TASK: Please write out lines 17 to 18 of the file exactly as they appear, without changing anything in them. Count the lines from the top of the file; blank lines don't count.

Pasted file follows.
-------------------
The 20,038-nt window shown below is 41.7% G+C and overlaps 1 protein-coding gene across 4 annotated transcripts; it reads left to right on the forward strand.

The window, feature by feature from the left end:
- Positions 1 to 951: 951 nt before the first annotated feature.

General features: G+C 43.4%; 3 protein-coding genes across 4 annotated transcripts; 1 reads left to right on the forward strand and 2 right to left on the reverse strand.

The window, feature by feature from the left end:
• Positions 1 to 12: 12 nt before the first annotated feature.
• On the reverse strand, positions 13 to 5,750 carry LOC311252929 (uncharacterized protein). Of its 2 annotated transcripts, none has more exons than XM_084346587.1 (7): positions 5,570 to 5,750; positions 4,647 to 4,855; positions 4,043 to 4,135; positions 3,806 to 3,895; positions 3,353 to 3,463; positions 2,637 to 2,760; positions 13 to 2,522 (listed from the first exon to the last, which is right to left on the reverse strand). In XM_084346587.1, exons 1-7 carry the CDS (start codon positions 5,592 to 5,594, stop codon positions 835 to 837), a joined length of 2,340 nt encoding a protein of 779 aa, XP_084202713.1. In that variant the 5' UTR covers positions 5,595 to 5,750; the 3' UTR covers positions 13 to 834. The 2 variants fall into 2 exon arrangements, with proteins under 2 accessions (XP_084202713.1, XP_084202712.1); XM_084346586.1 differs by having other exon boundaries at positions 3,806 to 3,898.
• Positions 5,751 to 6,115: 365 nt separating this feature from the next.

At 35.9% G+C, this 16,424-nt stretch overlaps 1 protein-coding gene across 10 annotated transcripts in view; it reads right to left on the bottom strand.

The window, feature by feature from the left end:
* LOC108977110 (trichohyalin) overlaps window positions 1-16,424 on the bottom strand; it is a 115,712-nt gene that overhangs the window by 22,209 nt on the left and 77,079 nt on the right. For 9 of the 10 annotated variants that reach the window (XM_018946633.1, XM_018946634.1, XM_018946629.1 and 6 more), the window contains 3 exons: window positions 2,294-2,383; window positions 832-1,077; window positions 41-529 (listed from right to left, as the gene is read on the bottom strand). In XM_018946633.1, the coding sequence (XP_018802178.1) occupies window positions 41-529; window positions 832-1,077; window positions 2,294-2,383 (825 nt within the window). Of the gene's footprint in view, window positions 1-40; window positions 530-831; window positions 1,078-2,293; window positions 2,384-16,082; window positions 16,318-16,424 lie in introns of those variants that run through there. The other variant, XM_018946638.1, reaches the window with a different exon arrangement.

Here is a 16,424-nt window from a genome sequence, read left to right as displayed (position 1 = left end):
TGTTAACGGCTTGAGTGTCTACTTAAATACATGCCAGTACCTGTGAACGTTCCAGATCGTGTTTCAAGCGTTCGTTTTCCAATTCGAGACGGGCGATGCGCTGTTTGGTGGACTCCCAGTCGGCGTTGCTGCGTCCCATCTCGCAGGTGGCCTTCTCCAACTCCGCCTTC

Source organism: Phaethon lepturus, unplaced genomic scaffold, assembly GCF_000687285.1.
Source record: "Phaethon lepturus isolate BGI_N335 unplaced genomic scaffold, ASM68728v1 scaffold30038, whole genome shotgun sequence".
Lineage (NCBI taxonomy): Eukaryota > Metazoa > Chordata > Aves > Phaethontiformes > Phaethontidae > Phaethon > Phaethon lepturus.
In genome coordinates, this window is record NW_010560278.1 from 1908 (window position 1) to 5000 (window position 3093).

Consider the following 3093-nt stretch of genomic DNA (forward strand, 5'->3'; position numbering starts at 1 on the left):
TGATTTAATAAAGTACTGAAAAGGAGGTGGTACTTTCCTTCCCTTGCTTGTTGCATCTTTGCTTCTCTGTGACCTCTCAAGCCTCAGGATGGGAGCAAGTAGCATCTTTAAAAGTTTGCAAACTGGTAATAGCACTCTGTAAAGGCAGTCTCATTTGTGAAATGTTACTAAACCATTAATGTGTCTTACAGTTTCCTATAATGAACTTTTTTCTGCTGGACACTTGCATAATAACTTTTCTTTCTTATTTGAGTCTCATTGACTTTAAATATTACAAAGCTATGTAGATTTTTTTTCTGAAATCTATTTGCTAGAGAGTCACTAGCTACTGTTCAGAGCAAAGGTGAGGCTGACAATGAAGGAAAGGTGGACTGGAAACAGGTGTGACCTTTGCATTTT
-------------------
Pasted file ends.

In genome coordinates, this window is record NW_010560278.1 from 1908 (window position 1) to 5000 (window position 3093).

Consider the following 3093-nt stretch of genomic DNA (forward strand, 5'->3'; position numbering starts at 1 on the left):